In the opening session of this year’s Mail & Guardian Literary Festival, journalist Maureen Isaacson spelled out the basis of her friendship with the late Nobel laureate Nadine Gordimer: “Never explain, never complain, never apologise.”
Celebrating Gordimer was the cornerstone of the festival, hosted last weekend at Johannesburg’s Market Theatre. The programme took its audience on forays into left- and right-wing history, into the beauty of Johannesburg and of Afrikaans, before contemplating what academic freedom means and casting a glance at the future and the past.
Devoid of parallel sessions, the festival was pared down, but direct. The first panel was on Gordimer and began with a beautiful reading of her arguably perfect short story The Train from Rhodesia, by theatre personality Fiona Ramsay.
“Seven weeks after her death,” said Isaacson, “I still hear her voice in my head: ‘Too bloody old. There’s no achievement in getting old.’
“She was many things. She was funny. She was firm and strict and definite. She gave herself licence to say what she wanted and to take the consequences. She could shut down a conversation, but she could shine a light that showed the way.
“She characterised herself as a corrupt child, a mimic. And described walking out of what she called ‘the ugly gates’ of her Springs convent school and heading for a nearby strip of veld where she would lie and catch butterflies. She did what was not permissible.”
“She was always telling the same story from different angles,” Isaacson added, conjuring up the “heat of shame” in The Train from Rhodesia, in which a white couple bargains with an elderly black craftsman for a small sculpted lion. “It spells out the attitudes that still prevail today.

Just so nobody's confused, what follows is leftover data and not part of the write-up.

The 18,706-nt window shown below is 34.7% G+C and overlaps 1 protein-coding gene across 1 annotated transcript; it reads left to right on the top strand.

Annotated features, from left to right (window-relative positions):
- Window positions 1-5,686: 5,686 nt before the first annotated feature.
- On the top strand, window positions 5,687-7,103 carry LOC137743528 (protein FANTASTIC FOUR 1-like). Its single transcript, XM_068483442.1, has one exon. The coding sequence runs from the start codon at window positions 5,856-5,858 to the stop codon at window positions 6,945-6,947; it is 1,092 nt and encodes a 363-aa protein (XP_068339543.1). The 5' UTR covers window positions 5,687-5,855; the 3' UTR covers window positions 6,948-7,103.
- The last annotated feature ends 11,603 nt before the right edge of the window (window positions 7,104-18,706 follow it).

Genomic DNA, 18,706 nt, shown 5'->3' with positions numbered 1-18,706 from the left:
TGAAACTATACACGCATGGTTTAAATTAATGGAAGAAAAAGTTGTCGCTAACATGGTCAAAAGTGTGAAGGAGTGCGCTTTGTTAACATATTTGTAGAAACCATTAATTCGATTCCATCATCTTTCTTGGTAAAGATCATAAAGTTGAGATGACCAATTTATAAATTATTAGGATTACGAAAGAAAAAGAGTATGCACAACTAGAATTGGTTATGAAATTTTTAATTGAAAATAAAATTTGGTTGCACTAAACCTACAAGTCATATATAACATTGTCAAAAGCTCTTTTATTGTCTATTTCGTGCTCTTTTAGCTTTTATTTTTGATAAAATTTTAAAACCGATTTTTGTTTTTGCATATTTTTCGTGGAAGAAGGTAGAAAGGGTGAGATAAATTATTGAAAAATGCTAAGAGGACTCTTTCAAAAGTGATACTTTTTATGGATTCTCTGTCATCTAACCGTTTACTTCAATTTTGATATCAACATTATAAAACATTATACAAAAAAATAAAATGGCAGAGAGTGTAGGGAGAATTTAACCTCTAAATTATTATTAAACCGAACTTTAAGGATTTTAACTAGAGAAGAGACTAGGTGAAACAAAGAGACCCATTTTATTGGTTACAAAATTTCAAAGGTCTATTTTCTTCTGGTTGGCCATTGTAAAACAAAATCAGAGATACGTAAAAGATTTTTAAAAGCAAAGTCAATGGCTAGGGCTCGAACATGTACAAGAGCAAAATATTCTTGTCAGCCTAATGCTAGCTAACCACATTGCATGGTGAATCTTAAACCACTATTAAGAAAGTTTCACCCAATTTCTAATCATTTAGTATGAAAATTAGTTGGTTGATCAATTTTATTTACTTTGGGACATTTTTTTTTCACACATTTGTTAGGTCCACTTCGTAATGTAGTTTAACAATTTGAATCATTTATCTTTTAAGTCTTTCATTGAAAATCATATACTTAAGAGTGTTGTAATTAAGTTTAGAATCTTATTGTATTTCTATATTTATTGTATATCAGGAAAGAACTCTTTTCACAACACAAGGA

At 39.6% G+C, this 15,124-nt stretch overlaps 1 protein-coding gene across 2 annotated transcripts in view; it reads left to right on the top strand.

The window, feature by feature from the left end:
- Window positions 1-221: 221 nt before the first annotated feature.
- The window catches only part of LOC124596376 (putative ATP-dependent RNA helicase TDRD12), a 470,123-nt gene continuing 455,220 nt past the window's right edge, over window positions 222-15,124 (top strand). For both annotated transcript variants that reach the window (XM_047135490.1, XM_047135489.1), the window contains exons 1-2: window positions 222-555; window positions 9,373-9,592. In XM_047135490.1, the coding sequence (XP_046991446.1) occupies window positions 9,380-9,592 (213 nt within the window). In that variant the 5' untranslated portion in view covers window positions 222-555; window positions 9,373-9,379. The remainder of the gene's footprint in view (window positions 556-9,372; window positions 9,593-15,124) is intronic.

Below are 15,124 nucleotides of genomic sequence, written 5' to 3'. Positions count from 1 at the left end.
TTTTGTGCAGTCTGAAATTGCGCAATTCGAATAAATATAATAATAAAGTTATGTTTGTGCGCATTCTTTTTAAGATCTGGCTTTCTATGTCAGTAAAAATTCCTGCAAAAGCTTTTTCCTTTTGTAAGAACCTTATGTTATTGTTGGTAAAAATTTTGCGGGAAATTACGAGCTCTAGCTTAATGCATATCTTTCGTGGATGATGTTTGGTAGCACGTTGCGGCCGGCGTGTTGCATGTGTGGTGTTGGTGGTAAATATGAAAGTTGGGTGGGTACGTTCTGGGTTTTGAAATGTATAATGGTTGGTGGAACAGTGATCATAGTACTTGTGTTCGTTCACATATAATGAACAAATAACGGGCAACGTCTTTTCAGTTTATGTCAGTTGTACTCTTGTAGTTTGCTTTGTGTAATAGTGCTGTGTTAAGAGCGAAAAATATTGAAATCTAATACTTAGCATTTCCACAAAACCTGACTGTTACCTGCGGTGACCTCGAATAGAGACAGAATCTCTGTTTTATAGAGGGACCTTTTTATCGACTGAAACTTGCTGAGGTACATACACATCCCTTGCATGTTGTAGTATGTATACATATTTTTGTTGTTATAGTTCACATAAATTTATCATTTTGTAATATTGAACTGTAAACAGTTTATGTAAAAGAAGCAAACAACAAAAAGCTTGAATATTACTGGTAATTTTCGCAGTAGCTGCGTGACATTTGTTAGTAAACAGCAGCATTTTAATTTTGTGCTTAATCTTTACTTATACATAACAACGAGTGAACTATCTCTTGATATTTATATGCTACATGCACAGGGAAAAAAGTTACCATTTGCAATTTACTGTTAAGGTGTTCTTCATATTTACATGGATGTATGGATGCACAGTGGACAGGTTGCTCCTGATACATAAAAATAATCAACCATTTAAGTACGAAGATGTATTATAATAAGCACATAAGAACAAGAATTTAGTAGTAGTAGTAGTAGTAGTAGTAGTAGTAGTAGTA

“Her sharp pen bit through the artifice. She was not afraid to name the morbid symptoms of violent crime, theft, bribery on the highest levels, gaping inequality, which was at the bottom of it all. She never gave up on hope.”
Zimbabwean-born Bongani Kona, a contributing editor at the Chimurenga Chronic, first encountered Gordimer’s work in a library. “In Writing and Being, she speaks about how as she came into consciousness, she came to understand that the society she was living in was unjust. She couldn’t claim it for herself. She couldn’t call anyone in it ‘my people’. Neither the whites nor the blacks.”
The idea that “fiction is meant to do something greater rather than entertain” really moved Kona. “I fell in love with Nadine’s style of writing with The World of Strangers,” said a veteran of the Congress of South African Writers (Cosaw), Colin Smuts, who nicknamed the diminutive writer “Big Mama” because of her great mind. “But what really bombed me was her description of Johannesburg. Her work was always now.”
“There are some conversations we need to be having to face up to our dark past of historical injustices,” said the 2014 winner of the Caine prize for African writing, Kenyan-born Okwiri Oduor. “Nadine teaches me a writer’s duty is to witness and speak the truth and be strong.”
She said the most horrific thing about a violent society is people who become accustomed to the violence. “I am acutely aware of my own privileges. And of the luxury of sadness.”
‘Why we are here and where we are going’
Mail & Guardian news editor Charles Leonard chaired a panel on political memoirs, comprising Glenn Moss and Dennis Cruywagen. “We are still very political as a country,” he began. “But we still need to find out why we are here and where we are going.”
Moss’s The New Radicals (Jacana) examines the disarray in South African liberation politics at the end of the 1960s and the cauldron six years later that produced many remarkable things that forged change, including the rise of Black Consciousness and the trade unions, and the politicisation of students, climaxing with Soweto’s 1976 uprising.
“As a benchmark period in South African politics, it has been airbrushed from political history. It’s broader than a political memoir. And it’s a lot more than about white hippies stirring shit on campus in the 1970s,” he said in touching on the left’s notorious arrogance.